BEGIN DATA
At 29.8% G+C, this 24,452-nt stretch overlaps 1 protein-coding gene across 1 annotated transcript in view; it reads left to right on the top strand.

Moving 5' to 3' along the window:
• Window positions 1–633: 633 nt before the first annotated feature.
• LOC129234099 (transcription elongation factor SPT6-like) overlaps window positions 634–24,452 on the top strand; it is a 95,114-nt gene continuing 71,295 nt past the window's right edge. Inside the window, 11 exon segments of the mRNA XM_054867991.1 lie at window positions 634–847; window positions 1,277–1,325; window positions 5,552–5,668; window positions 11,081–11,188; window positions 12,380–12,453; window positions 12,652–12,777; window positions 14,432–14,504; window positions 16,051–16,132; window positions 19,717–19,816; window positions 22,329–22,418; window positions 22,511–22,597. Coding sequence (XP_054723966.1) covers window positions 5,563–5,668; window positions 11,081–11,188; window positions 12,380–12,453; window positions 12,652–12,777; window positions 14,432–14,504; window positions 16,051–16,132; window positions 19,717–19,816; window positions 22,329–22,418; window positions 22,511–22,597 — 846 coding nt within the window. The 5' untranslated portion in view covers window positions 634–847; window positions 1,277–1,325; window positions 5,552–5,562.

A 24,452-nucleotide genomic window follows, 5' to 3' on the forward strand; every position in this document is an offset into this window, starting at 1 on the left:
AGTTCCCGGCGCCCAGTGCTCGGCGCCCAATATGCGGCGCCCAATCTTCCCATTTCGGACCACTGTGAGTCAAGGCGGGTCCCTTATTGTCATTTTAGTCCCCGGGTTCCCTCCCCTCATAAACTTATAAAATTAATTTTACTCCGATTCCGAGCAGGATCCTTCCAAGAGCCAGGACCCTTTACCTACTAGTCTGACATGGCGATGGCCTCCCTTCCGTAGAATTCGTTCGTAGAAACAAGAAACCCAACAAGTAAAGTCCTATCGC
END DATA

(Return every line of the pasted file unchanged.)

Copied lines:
At 29.8% G+C, this 24,452-nt stretch overlaps 1 protein-coding gene across 1 annotated transcript in view; it reads left to right on the top strand.

Moving 5' to 3' along the window:
• Window positions 1–633: 633 nt before the first annotated feature.
• LOC129234099 (transcription elongation factor SPT6-like) overlaps window positions 634–24,452 on the top strand; it is a 95,114-nt gene continuing 71,295 nt past the window's right edge. Inside the window, 11 exon segments of the mRNA XM_054867991.1 lie at window positions 634–847; window positions 1,277–1,325; window positions 5,552–5,668; window positions 11,081–11,188; window positions 12,380–12,453; window positions 12,652–12,777; window positions 14,432–14,504; window positions 16,051–16,132; window positions 19,717–19,816; window positions 22,329–22,418; window positions 22,511–22,597. Coding sequence (XP_054723966.1) covers window positions 5,563–5,668; window positions 11,081–11,188; window positions 12,380–12,453; window positions 12,652–12,777; window positions 14,432–14,504; window positions 16,051–16,132; window positions 19,717–19,816; window positions 22,329–22,418; window positions 22,511–22,597 — 846 coding nt within the window. The 5' untranslated portion in view covers window positions 634–847; window positions 1,277–1,325; window positions 5,552–5,562.

A 24,452-nucleotide genomic window follows, 5' to 3' on the forward strand; every position in this document is an offset into this window, starting at 1 on the left:
AGTTCCCGGCGCCCAGTGCTCGGCGCCCAATATGCGGCGCCCAATCTTCCCATTTCGGACCACTGTGAGTCAAGGCGGGTCCCTTATTGTCATTTTAGTCCCCGGGTTCCCTCCCCTCATAAACTTATAAAATTAATTTTACTCCGATTCCGAGCAGGATCCTTCCAAGAGCCAGGACCCTTTACCTACTAGTCTGACATGGCGATGGCCTCCCTTCCGTAGAATTCGTTCGTAGAAACAAGAAACCCAACAAGTAAAGTCCTATCGC